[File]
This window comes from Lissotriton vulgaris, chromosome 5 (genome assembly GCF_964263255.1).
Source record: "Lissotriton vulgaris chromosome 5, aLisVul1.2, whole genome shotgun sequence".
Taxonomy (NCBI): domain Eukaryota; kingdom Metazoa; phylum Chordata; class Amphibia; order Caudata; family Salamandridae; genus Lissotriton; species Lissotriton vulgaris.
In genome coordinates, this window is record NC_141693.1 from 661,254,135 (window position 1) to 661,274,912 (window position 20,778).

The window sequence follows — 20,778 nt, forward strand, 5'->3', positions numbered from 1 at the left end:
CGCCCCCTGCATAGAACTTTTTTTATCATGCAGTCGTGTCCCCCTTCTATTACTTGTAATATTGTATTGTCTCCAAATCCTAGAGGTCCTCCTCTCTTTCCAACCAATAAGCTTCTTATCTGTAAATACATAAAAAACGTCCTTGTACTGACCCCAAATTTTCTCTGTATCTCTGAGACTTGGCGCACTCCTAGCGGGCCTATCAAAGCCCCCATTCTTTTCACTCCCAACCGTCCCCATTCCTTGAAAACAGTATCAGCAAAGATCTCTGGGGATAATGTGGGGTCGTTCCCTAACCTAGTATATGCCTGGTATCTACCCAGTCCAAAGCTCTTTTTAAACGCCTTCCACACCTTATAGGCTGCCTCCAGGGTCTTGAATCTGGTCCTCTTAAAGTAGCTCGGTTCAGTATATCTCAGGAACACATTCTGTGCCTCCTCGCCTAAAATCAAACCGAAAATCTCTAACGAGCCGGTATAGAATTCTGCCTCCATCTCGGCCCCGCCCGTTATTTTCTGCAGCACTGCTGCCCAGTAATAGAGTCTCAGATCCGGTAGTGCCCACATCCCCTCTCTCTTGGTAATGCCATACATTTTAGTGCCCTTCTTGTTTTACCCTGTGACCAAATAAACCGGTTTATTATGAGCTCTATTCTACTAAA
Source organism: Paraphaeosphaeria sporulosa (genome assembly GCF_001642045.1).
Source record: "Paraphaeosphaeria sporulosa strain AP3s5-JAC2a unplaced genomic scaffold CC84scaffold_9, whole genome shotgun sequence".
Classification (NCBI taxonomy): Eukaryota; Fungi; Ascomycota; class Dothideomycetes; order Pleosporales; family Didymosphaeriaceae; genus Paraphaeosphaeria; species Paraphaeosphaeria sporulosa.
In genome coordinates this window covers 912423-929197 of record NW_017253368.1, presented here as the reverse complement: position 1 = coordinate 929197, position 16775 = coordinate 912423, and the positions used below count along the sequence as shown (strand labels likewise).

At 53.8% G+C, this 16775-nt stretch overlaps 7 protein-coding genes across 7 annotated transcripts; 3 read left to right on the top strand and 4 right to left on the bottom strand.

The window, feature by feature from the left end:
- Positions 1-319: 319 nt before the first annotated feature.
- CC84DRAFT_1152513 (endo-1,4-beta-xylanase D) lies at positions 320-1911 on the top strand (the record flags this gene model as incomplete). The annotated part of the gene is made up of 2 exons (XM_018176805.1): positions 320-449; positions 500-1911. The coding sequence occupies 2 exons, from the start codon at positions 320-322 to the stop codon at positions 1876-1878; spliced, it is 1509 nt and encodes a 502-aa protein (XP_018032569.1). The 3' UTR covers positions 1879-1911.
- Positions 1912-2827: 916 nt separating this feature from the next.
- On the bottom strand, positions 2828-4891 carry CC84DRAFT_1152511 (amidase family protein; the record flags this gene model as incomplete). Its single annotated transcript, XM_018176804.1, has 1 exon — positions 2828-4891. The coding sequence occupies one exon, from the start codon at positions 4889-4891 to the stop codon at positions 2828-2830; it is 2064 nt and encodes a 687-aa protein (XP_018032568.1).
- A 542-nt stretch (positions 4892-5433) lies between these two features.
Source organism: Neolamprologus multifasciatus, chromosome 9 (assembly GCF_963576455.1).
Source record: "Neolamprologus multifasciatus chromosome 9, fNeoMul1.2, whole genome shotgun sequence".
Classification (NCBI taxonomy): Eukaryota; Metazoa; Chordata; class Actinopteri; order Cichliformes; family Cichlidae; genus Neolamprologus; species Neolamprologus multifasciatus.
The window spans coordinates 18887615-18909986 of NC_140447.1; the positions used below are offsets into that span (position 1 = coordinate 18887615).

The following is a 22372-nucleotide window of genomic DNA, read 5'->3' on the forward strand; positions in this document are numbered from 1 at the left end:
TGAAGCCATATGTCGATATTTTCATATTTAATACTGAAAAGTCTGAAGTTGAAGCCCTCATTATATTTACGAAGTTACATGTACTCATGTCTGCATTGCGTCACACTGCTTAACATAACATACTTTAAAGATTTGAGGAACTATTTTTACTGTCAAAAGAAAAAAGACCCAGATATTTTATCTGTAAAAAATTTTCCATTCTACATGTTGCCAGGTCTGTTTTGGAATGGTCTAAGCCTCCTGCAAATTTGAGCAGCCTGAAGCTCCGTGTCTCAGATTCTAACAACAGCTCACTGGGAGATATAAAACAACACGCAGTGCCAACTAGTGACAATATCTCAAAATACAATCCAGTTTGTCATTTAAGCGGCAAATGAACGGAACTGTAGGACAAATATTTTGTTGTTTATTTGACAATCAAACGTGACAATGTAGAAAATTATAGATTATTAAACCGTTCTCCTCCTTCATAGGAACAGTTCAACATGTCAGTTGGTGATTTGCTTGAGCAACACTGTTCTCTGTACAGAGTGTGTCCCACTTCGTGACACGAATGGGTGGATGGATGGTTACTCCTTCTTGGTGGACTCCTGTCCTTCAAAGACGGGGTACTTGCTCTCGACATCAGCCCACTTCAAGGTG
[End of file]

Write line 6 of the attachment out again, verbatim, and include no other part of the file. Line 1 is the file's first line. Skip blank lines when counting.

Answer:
CGCCCCCTGCATAGAACTTTTTTTATCATGCAGTCGTGTCCCCCTTCTATTACTTGTAATATTGTATTGTCTCCAAATCCTAGAGGTCCTCCTCTCTTTCCAACCAATAAGCTTCTTATCTGTAAATACATAAAAAACGTCCTTGTACTGACCCCAAATTTTCTCTGTATCTCTGAGACTTGGCGCACTCCTAGCGGGCCTATCAAAGCCCCCATTCTTTTCACTCCCAACCGTCCCCATTCCTTGAAAACAGTATCAGCAAAGATCTCTGGGGATAATGTGGGGTCGTTCCCTAACCTAGTATATGCCTGGTATCTACCCAGTCCAAAGCTCTTTTTAAACGCCTTCCACACCTTATAGGCTGCCTCCAGGGTCTTGAATCTGGTCCTCTTAAAGTAGCTCGGTTCAGTATATCTCAGGAACACATTCTGTGCCTCCTCGCCTAAAATCAAACCGAAAATCTCTAACGAGCCGGTATAGAATTCTGCCTCCATCTCGGCCCCGCCCGTTATTTTCTGCAGCACTGCTGCCCAGTAATAGAGTCTCAGATCCGGTAGTGCCCACATCCCCTCTCTCTTGGTAATGCCATACATTTTAGTGCCCTTCTTGTTTTACCCTGTGACCAAATAAACCGGTTTATTATGAGCTCTATTCTACTAAA